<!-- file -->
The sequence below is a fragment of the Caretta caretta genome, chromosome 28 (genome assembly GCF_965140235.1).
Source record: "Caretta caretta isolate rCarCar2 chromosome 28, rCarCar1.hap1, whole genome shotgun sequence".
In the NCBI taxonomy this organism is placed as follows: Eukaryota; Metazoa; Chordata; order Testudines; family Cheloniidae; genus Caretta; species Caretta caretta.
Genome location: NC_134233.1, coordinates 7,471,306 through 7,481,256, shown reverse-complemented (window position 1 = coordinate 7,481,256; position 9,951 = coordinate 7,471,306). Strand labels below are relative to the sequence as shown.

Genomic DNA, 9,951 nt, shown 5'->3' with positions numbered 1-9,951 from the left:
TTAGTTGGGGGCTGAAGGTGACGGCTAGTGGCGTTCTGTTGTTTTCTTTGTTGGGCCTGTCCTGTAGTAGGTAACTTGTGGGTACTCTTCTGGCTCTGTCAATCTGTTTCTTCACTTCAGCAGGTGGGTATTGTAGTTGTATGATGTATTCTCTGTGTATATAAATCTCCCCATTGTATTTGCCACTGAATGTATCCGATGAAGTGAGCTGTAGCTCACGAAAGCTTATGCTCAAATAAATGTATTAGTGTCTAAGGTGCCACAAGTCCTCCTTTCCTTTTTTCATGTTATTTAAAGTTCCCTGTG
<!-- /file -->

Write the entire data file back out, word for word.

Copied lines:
The sequence below is a fragment of the Caretta caretta genome, chromosome 28 (genome assembly GCF_965140235.1).
Source record: "Caretta caretta isolate rCarCar2 chromosome 28, rCarCar1.hap1, whole genome shotgun sequence".
In the NCBI taxonomy this organism is placed as follows: Eukaryota; Metazoa; Chordata; order Testudines; family Cheloniidae; genus Caretta; species Caretta caretta.
Genome location: NC_134233.1, coordinates 7,471,306 through 7,481,256, shown reverse-complemented (window position 1 = coordinate 7,481,256; position 9,951 = coordinate 7,471,306). Strand labels below are relative to the sequence as shown.

Genomic DNA, 9,951 nt, shown 5'->3' with positions numbered 1-9,951 from the left:
TTAGTTGGGGGCTGAAGGTGACGGCTAGTGGCGTTCTGTTGTTTTCTTTGTTGGGCCTGTCCTGTAGTAGGTAACTTGTGGGTACTCTTCTGGCTCTGTCAATCTGTTTCTTCACTTCAGCAGGTGGGTATTGTAGTTGTATGATGTATTCTCTGTGTATATAAATCTCCCCATTGTATTTGCCACTGAATGTATCCGATGAAGTGAGCTGTAGCTCACGAAAGCTTATGCTCAAATAAATGTATTAGTGTCTAAGGTGCCACAAGTCCTCCTTTCCTTTTTTCATGTTATTTAAAGTTCCCTGTG